AdBlue is a mixture of water and urea, which you top up periodically, as you do with fuel. As you drive, AdBlue flows from the tank into the exhaust pipe via a dedicated catalyst. The effect is a chemical reaction that converts most of the NOx molecules into nitrogen and water. This is then released into the atmosphere as steam
As part of the overall drive to reduce emissions, and to comply with the new Euro 6 standards, more and more diesel cars now include SCR (Selective Catalytic Reduction) technology. Used in the right way, SCR can help to reduce Nitrogen Oxide (NOx) emissions by as much as 90%, with fuel efficiency also increasing by between 3% and 5%.
For the technology to work, vehicles need to be fitted with a special tank for storing a liquid-reductant agent known as AdBlue®. So if your vehicle is fitted with AdBlue® there are a few things you’ll need to know.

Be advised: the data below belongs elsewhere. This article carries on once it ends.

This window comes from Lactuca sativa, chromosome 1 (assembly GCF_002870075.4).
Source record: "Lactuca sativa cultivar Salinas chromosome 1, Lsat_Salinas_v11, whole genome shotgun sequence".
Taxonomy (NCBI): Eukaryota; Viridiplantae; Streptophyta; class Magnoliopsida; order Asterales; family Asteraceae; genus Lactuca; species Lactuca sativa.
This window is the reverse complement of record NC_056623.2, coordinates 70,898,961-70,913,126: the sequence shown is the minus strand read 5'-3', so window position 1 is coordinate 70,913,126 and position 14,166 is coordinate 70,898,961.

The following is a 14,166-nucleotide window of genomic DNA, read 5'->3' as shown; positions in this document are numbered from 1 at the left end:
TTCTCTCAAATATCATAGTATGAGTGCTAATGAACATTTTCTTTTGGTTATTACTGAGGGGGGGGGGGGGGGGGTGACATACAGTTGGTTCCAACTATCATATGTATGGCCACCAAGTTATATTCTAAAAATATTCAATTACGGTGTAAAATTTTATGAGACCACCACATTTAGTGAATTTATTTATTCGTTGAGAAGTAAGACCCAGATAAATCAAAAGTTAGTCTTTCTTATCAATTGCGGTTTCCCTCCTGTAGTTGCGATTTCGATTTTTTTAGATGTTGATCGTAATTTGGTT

AdBlue® is available from an increasing number of fuel stations and motorway services, but your dealer will also be able to supply AdBlue®. New vehicles tend to have a filling point next to the fuel cap, however it does vary depending on the manufacturer and model. So, it’s best to refer to the owner’s manual before you start.
It’s important to take action as soon as you see any relevant warning lights on your dashboard. There are three possible warnings:
Because it’s a solution you top up periodically, as you do with fuel, the costs are not covered by the maintenance contract and are therefore payable by the driver of the vehicle. The only exception to this is if the service schedule states that the fluid needs to be changed (rather than topped up).